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Fern on the Four Mile Trail, Yosemite National Park

The Moon is Full


Washing an old bag

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Washing an old bag
March 24, 2016 07:21AM
We've owned our REI Sub-Kilo sleeping bags for about six years now, and that means that we've used them on about 750 miles of backpacking trips. Since we usually hike about 7-8 miles a day, that's about 100 nights in the bag, not counting some of our car camping trips. Ewww.

So as you can imagine, the bags had started to look a little grimy in places. We've meant to wash them for a couple of years, but it's such a major process that we never got around to it. Until now.

A visit to REI got us the NikWax soap for down bags, and Ifilled up the tub and away I went, first washing the bag, then soaking it for a while, washing again, and then seemingly endless cycles of rinse and rinse and rinse and repeat. Then the delicate process of slowing squeezing most of the water out of the bag, and about 3 hours in the dryer on the delicate cycle. But it worked.

What was a grimy old sleeping bag now looks more or less fresh and new. And we were surprised to see how well they filled out their big "pillow case" storage bags once we had washed them. Before washing, they were not nearly so fluffy--although it's possible we could have fluffed them up a bit in the dryer even without washing them. At any rate, they are now clean! I can hardly wait to get mine packed away in its stuff sack and on the trail again.

Check our our website: http://www.backpackthesierra.com/
Or just read a good mystery novel set in the Sierra; https://www.amazon.com/Danger-Falling-Rocks-Paul-Wagner/dp/0984884963
avatar Re: Washing an old bag
March 24, 2016 08:59AM
I've used the same process but I would carefully place the wet bag in the washer (top loader) and spin it for a bit to get most of the water out. When I say "carefully" I mean to position the bag around the wall of the tub so that when the spinning begins the bag is in place and there won't be any strain on the seams or baffles. Spinning cuts the total wash and rinse time down to about an hour. Drying is a separate time block. Tennis balls or sneakers in the dryer aren't needed as the vanes in the dryer will do just fine to knock sense into the down.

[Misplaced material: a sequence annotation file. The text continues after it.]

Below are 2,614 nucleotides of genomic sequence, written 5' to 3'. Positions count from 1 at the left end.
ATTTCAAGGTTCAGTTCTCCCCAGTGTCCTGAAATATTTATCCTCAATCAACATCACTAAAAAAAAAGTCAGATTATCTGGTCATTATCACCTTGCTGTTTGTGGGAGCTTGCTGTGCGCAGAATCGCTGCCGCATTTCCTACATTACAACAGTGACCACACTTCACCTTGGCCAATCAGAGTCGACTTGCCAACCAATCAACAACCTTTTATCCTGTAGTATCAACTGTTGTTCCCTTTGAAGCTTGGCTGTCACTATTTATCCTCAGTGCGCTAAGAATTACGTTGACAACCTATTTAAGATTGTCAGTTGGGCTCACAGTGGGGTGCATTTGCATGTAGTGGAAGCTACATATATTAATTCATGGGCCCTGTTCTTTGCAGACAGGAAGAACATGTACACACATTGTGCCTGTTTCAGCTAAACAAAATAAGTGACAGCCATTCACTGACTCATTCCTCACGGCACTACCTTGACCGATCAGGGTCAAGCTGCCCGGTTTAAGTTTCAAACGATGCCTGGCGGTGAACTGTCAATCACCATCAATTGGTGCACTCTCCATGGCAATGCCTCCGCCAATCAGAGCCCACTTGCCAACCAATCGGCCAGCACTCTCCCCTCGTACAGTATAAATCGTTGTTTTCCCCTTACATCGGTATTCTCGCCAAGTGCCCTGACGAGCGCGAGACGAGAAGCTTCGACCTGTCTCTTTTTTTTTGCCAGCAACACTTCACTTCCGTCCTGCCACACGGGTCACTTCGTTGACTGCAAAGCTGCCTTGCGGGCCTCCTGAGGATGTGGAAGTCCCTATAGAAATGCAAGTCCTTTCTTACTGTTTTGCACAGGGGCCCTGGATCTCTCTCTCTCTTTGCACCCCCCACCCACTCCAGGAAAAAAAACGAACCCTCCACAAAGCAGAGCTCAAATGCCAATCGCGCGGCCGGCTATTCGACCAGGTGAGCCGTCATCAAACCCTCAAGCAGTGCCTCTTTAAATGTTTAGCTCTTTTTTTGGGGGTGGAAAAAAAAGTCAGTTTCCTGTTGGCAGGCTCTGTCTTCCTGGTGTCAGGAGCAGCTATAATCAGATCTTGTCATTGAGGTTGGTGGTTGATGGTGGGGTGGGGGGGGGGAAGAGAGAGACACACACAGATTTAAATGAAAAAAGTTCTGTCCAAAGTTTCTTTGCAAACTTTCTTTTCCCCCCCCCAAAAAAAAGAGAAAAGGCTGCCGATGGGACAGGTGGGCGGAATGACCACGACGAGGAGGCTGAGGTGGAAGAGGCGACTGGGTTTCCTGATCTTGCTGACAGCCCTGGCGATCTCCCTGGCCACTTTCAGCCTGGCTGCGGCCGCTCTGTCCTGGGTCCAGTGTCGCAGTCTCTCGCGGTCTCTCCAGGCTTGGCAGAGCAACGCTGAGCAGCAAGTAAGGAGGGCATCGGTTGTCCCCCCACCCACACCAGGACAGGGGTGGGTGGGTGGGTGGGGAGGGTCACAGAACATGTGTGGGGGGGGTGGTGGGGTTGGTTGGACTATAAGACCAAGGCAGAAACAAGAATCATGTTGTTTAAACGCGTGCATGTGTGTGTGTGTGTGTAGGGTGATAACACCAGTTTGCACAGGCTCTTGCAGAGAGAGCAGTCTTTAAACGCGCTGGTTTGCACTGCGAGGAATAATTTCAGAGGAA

Old Dude
avatar Re: Washing an old bag
March 24, 2016 09:15AM

Chick-on is looking at you!

Edited 1 time(s). Last edit at 03/24/2016 09:16AM by chick-on.
avatar Re: Washing an old bag
March 24, 2016 09:18AM
Old Dood. maybe that is why your yellow bag is not yellow anymore.

I never wash my sleeping bags. I use them a gobzillion times a year.
Ain't nobody got time for that.

Chick-on is looking at you!
avatar Re: Washing an old bag
March 24, 2016 08:39PM

It hasn't been washed. It's color is pumpkin or better yet orange.

People, Chick-on is color blind. He insists he's yellow.

Old Dude
avatar Re: Washing an old bag
March 25, 2016 03:20AM
So he's really just a gray chicken?
Re: Washing an old bag
March 26, 2016 10:58AM
Sort of in the middle here - wash my down bag after every 500 bag-nights, whether it needs it or not.